Fletcher and the Three Hebrews
JOHN WILLIAM FLETCHER, native of Nyon, Switzerland
(1729), and graduate of the University of Geneva, was
prevented by an accident from becoming a soldier of the
Portuguese Army in Brazil.
As he was about to start, a
serving-maid spilled a kettle of boiling water on him,
incapacitating him for some time. Later, under Methodist
influence, he entered into a Christian experience and
became one of Wesley's preachers. Still later he was
appointed vicar of the Church of England at Madeley, a
notoriously wicked community.
On Sunday mornings he went about at five o clock,
ringing a bell to rouse people in time for service. His
church soon was crowded, to the disgust of a group of
evildoers who determined to stop him. They arranged a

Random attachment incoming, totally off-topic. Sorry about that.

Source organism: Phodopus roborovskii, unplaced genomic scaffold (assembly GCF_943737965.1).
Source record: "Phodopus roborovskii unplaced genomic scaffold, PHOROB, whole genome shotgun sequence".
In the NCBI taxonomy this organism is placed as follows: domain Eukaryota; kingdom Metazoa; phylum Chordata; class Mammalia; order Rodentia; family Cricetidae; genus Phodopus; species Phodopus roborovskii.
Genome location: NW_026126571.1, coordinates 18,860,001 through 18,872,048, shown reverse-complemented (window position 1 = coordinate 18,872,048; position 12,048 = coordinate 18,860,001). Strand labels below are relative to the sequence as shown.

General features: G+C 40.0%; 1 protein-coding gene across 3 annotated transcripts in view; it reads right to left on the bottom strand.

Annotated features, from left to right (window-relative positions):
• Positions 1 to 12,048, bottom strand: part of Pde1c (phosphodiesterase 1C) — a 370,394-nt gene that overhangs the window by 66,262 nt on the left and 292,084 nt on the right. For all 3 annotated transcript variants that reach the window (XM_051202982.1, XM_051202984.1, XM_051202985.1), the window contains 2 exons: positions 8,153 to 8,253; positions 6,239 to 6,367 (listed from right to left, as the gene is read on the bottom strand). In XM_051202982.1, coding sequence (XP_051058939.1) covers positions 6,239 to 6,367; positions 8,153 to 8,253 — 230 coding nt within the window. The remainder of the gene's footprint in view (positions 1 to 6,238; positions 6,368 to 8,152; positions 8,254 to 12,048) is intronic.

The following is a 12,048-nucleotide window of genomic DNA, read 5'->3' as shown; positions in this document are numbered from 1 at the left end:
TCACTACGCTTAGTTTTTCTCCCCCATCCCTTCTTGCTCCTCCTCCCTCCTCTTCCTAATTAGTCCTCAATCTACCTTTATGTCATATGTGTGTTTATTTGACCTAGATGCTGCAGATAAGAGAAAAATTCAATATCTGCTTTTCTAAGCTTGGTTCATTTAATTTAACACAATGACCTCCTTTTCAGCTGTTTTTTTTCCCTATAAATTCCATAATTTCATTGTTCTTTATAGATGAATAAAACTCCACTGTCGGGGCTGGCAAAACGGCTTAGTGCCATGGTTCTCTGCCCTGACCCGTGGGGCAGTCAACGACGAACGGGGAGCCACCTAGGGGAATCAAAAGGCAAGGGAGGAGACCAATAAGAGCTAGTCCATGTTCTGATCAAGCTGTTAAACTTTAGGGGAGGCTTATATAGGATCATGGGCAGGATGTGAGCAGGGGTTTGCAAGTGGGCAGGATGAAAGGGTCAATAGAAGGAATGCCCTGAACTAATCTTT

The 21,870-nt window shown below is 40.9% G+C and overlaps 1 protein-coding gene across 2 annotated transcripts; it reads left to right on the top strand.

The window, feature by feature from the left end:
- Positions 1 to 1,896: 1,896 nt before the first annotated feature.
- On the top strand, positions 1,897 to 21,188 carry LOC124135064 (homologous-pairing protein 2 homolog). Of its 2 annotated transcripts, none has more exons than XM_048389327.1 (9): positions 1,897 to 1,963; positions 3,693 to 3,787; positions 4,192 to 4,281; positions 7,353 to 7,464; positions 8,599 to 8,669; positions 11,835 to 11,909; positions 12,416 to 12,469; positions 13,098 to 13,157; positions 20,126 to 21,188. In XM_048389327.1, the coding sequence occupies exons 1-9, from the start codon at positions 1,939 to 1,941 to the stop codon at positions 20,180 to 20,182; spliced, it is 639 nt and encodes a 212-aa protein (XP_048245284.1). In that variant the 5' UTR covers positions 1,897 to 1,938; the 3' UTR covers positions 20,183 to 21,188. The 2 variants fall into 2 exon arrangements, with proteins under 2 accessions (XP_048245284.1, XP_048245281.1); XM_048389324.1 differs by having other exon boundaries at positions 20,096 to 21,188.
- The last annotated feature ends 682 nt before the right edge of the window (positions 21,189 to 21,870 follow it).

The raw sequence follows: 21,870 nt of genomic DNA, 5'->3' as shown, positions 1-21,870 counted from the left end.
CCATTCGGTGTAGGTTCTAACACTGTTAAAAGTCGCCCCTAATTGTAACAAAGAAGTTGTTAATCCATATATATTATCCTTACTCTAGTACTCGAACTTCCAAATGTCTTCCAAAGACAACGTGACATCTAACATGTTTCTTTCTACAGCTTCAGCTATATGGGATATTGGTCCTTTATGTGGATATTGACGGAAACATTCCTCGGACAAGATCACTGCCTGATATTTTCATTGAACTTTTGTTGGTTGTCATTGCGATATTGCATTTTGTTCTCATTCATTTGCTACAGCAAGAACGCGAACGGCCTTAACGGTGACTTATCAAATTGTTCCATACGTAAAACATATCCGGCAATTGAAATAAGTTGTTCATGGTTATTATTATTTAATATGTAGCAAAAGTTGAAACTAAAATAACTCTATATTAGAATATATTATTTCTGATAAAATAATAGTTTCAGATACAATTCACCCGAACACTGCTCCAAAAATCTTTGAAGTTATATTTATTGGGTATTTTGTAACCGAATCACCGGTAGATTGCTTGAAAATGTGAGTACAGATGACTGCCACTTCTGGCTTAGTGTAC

"bull-baiting" near his preaching place and planned to
pull him off his horse when he arrived. But, called to a
child's funeral, he was providentially a little late for the
service; and, while the conspirators were in a drinking
booth, the bull broke loose, charged the tent and scattered
them so effectually that he preached in peace.
A butcher forbade his wife attending Fletcher's church
threatening to cut her throat if she went. When she
started to go, he exclaimed, "Are you going to Fletcher s
church?" "I am," she replied. "Then, I shall not cut
your throat as I intended, he declared, "`but I will heat
the oven and throw you into it, when you come home!"
Fletcher preached that morning on the first Scripture
lesson of the day-the three Hebrews, saved in the flames
of Nebuchadnezzar's furnace. The message so heartened
the distracted woman that, on returning, she
courageously faced her husband and conquered his evil spirit
until he was convicted of sin.
This article was taken from the book entitled "One Hundred and One Methodist Stories" by Carl F. Price and
published by the Methodist Book Concern.